The need to keep on going the extra mile - Scotsman comment

After nine months of stalemate, missed deadlines and false dawns, both sides in the long-running saga of post-Brexit trade talks at last arrived at some sort of rapprochement yesterday: they agreed to keep talking (again).

Boris Johnson is welcomed by Ursula von der Leyen at the EU headquarters in Brussels last week.
Boris Johnson is welcomed by Ursula von der Leyen at the EU headquarters in Brussels last week.

With the latest final deadline of 13 December about to pass, Prime Minister Boris Johnson and European Commission President Ursula van der Leyen found common cause by agreeing that the responsible course of action was to “go the extra mile” and keep trying to break the deadlock this week.

Perhaps the unedifying prospect over the weekend of the Royal Navy being deployed to patrol coastal waters helped focus minds on both sides of the Channel. Fisheries are one of the three sticking points between the two sides, with the EU wanting to continue to maximise access to UK waters and the British arguing that as an independent coastal state its fleet should be prioritised.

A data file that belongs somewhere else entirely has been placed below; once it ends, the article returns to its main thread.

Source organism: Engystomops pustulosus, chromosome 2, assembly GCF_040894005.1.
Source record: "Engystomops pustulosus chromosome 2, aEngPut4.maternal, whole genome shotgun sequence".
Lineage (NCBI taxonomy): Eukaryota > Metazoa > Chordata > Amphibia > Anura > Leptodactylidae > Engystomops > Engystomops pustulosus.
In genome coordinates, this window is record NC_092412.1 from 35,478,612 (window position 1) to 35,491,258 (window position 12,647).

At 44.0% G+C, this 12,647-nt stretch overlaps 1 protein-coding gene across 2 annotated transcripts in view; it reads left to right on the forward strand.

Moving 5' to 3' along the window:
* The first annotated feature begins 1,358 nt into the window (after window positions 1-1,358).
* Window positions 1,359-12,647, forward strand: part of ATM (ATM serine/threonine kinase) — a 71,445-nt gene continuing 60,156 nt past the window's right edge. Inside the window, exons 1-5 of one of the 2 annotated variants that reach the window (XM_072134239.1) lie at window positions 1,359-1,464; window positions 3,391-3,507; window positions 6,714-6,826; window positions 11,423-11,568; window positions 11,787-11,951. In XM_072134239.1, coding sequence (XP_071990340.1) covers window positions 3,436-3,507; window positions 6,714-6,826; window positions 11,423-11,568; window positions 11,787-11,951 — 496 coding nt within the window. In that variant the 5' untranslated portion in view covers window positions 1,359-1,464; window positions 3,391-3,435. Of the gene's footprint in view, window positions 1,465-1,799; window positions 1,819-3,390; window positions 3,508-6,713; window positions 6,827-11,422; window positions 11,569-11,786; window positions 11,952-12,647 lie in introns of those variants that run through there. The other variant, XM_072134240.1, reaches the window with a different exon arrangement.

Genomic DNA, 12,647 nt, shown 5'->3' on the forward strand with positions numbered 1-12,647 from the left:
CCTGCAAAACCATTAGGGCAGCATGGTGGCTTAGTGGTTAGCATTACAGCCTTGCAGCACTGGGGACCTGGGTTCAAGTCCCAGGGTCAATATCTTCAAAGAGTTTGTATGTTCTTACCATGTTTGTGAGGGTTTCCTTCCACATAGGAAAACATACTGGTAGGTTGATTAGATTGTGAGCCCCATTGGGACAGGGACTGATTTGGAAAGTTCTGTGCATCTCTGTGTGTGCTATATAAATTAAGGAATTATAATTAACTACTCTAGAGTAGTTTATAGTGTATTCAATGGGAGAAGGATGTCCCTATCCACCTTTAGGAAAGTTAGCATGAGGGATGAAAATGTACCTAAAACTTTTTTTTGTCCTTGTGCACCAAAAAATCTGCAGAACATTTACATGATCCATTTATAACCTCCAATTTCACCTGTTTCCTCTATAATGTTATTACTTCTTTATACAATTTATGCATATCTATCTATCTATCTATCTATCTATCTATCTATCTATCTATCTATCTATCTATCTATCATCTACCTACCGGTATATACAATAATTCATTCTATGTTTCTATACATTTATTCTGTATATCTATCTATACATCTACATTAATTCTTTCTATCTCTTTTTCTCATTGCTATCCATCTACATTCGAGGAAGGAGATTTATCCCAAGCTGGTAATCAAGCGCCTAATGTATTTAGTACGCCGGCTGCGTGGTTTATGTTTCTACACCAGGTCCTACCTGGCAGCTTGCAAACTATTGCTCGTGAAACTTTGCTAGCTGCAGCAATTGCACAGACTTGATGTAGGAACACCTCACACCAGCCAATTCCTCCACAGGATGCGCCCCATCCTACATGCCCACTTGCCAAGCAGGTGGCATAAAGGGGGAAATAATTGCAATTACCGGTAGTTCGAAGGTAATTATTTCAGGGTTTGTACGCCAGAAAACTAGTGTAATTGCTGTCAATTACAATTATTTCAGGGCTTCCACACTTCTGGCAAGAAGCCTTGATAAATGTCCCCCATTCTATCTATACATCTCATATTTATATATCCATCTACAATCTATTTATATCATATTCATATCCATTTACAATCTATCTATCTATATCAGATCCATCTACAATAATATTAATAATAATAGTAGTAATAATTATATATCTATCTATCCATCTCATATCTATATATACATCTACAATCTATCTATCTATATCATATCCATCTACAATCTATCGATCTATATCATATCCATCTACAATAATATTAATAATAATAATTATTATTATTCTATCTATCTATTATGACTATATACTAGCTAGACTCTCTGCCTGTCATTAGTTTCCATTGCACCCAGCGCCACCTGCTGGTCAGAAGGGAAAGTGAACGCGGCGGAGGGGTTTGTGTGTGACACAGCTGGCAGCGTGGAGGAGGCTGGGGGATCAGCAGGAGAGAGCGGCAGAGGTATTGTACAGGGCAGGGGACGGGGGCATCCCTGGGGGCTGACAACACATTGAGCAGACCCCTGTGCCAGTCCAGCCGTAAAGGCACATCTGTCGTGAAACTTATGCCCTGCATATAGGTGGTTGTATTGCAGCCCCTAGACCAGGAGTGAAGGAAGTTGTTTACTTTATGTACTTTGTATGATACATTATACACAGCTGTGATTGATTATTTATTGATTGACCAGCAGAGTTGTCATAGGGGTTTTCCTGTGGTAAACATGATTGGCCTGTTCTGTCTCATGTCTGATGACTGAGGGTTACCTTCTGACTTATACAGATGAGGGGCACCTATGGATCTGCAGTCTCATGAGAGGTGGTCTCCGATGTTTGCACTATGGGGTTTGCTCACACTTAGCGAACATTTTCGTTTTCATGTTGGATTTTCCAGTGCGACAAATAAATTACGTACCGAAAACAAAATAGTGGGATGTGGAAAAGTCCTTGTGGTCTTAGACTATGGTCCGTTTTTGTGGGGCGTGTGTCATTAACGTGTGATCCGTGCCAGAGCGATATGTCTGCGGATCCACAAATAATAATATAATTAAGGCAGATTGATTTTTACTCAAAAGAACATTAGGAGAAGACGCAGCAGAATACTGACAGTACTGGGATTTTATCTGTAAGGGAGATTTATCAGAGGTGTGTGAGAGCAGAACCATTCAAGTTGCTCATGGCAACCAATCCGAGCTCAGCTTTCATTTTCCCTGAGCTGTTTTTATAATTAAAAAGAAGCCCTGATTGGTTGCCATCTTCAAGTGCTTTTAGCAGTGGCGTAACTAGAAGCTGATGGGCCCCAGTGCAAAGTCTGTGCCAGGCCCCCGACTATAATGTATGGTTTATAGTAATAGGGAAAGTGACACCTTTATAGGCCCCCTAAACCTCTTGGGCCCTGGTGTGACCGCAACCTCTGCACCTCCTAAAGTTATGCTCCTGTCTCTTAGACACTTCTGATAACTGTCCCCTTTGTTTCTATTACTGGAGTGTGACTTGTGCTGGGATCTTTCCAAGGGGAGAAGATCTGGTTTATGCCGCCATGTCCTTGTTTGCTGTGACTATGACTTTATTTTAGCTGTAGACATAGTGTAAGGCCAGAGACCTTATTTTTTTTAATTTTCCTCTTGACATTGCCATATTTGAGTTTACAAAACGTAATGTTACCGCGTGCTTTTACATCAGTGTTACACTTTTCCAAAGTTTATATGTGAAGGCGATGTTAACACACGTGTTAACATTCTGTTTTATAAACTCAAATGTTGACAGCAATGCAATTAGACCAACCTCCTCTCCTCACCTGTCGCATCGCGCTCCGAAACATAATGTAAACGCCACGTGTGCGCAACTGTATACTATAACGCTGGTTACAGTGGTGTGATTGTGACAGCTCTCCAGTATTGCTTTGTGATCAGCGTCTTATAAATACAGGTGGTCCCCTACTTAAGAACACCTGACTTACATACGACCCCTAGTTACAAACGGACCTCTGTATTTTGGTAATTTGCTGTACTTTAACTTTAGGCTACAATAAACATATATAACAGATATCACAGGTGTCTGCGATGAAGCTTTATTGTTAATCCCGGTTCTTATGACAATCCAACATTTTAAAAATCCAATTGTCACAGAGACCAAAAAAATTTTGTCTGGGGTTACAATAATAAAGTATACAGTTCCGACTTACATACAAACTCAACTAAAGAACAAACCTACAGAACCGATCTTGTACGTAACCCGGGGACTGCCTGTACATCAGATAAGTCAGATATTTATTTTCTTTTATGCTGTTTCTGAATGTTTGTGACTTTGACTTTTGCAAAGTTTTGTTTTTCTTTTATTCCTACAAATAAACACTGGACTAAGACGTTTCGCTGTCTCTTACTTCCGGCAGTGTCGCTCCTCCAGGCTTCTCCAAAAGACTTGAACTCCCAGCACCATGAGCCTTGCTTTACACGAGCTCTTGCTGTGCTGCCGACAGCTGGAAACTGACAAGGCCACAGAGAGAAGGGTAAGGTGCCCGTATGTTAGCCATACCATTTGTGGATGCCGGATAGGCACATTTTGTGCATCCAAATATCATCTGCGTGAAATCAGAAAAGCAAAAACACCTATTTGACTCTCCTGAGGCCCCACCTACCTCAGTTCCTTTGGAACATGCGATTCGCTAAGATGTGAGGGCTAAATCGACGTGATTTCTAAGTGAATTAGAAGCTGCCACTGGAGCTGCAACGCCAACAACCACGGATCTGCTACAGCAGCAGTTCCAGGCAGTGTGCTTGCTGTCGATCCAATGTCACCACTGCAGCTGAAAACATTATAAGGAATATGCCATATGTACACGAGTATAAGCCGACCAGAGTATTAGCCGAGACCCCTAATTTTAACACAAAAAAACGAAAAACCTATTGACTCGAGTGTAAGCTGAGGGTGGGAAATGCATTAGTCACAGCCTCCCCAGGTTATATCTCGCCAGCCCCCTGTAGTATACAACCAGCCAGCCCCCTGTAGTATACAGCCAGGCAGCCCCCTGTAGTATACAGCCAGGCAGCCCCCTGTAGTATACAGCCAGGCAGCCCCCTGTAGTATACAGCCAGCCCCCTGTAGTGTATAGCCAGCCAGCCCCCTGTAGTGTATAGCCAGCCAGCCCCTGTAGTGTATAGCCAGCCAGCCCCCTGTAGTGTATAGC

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Negotiations are also stalled on so-called "level playing field" rules. The EU seeks a high degree of alignment on workers' rights, the environment and state aid, while Mr Johnson is wary of the UK being treated as the bloc's "twin".

The third stumbling block, governance, is over who is ultimately in charge, with the UK adamant that as an independent sovereign state it cannot accept the jurisdiction of the European Court of Justice.

That the two sides appear as far apart as ever on reaching a consensus in these areas at such a late stage is cause for major concern. The impact of a no-deal Brexit would be profound, with an end to free trade and punitive tariffs on imports and exports just as the economy is trying to find its feet after an unprecedented battering caused by the coronavirus pandemic.

As the clock ticks relentlessly towards 31 December, and with yet more time needing set aside for MPs and MEPs to vote on any deal, there is surely no longer any room at the negotiating table for bluff, bluster and brinkmanship.

At the end of a year in which the world seems almost to have been knocked off its axis, perhaps the best outcome this week might be an acknowledgement on both sides that the “extra mile” for a deal to be struck could be extended as far into 2021 as necessary.